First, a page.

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For my #HAPPO post I was contemplating how I would go about “pitching” myself, but I didn’t want it to just be a run down of where I’ve been and the projects I’ve done; that’s always available in my About and Resume sections above. What means the most to me when looking for a job is fit; not fitting in like a sheep, but meshing well with those I’ll spend most of my time with.

What I’m looking for

Last year at about this time I wrote a blog post called Brand “Me”. I flushed out the important aspects a prospective employer must have before I make the decision to move forward with the application or the job itself. Here’s a snippet from the post that sums everything up perfectly:

I hope to find a place that will give me plenty of quality experience and one that suits the goals I want to achieve in my career. Hopefully that place will be one that utilizes social media and many other useful instruments on the Internet; a place that has varied portfolios for me to work on to keep things busy and interesting; most importantly, a place that allows for creativity and has a fun, relaxing atmosphere to work in.

Outside of the environment and the tools used, I’m not a big fan of limiting where I work because it’s impossible to fully judge something until you’ve tried it. That being said, I have a leaning toward the consumer-tech sector, but I’m also open to government.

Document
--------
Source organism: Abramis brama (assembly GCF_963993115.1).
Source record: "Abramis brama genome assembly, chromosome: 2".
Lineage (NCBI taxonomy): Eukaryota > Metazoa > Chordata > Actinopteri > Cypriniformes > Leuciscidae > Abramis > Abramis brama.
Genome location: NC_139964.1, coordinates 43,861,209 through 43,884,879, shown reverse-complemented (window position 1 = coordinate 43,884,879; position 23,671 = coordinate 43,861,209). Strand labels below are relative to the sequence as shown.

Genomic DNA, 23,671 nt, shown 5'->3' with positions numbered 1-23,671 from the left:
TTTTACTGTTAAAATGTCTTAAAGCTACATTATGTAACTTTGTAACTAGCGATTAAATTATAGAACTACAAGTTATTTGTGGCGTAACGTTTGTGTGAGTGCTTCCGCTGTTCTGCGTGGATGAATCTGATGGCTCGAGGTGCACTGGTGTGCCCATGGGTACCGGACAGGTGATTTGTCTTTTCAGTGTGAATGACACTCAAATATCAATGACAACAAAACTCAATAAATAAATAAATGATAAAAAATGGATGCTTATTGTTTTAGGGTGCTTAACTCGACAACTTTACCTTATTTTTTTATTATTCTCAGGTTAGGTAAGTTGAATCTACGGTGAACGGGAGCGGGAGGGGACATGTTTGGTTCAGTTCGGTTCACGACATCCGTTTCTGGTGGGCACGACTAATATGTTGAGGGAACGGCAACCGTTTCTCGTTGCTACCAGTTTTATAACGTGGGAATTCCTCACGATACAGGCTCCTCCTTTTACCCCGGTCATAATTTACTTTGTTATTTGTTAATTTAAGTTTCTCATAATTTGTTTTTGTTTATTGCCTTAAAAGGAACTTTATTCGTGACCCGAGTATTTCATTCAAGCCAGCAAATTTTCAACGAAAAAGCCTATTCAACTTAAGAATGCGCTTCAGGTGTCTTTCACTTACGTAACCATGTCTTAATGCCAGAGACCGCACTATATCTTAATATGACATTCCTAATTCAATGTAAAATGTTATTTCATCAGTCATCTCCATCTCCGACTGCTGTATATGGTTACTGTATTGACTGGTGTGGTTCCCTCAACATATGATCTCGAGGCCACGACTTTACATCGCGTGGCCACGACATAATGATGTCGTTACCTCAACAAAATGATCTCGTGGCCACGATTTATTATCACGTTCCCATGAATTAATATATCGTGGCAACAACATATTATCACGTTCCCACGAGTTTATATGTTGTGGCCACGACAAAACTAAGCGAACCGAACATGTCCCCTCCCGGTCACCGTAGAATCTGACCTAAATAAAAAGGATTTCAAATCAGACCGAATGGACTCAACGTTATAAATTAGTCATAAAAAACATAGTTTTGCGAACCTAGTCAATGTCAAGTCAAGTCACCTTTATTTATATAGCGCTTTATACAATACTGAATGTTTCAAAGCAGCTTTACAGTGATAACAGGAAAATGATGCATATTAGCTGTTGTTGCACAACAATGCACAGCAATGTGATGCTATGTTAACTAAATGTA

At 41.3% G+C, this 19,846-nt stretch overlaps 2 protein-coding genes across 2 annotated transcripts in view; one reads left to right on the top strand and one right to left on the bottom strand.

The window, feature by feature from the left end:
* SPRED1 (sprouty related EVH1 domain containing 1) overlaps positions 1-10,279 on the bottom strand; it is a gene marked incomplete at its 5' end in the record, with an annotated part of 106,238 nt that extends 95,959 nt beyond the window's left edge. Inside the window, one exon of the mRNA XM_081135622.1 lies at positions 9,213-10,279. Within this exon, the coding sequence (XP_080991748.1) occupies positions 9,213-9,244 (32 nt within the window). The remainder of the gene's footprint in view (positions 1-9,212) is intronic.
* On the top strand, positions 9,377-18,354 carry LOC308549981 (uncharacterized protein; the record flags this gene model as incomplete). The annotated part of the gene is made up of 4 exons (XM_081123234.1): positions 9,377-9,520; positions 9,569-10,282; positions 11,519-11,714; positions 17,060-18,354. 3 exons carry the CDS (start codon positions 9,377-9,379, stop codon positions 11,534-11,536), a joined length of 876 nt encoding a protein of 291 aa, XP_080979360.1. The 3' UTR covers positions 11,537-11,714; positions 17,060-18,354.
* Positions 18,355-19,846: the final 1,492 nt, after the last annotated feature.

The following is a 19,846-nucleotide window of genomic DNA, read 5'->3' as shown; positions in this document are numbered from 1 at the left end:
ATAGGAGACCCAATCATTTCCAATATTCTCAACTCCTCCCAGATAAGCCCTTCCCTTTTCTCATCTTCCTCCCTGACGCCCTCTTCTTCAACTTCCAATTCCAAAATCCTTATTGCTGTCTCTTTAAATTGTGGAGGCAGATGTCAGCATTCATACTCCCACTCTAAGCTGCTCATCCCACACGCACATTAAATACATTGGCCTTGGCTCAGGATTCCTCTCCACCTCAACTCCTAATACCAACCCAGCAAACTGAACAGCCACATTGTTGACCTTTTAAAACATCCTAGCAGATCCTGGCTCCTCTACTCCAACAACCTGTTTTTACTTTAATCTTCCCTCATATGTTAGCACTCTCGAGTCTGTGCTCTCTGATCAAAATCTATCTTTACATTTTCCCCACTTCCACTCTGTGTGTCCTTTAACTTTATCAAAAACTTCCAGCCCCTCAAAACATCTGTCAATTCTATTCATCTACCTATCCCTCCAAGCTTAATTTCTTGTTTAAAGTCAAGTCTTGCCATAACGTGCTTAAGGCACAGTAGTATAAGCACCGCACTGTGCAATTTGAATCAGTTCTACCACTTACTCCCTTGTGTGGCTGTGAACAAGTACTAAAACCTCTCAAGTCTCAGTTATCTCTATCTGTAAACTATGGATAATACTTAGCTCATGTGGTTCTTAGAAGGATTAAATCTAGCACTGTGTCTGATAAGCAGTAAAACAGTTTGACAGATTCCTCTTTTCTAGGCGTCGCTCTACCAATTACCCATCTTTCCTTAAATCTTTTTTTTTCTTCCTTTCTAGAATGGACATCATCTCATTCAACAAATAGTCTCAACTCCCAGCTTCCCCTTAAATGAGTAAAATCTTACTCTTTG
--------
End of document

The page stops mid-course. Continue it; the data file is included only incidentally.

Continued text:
What you’ll find in me

If you’re reading this and have followed me on Twitter, this blog, or my latest and greatest blog inseansopinion.com, then you may have seen a good chunk of what I’m like in real life, or IRL as they say. If you haven’t, here’s a basic rundown:

  • I base my interactions with others on honesty because I can’t stand people who are fake.
  • I’m a lifelong learner, whether it’s reading blogs on communications best practices, attending industry events, or learning (some would say) useless trivia on Jeopardy.
  • I am a fan of sports and if you’ve seen my Twitter feed, you’ve seen how many Olympics-related posts I’ve done lately. Aside from that I’m an avid Leafs, Raptors and Jays fan, though by no means do I only stick to those teams or sports.
  • Much of my other entertainment comes from reading, movies/TV shows and music. I’m open to all genres as long as it doesn’t end up feeling like a chore to read, watch or listen to.
  • I may or may not require interventions from time-to-time for my addiction to coffee.

If by reading this someone feels I’d make a good fit at an organization, then by all means feel free to contact me by commenting, or send me an email at seanbailey84@gmail.com, and of course there’s always Twitter or LinkedIn.

Anne Frank was in the news on Friday thanks to a short video of her released earlier in the week.

On September 30, the Anne Frank House created the museum’s official YouTube channel. The channel posts unique videos, images and interviews to give people a more in depth look at the life of Anne Frank. It’s a great use of social media as it allows people from all over the world to take part and share their own thoughts on Anne’s story. It shouldn’t be any shock that YouTube is supporting this project.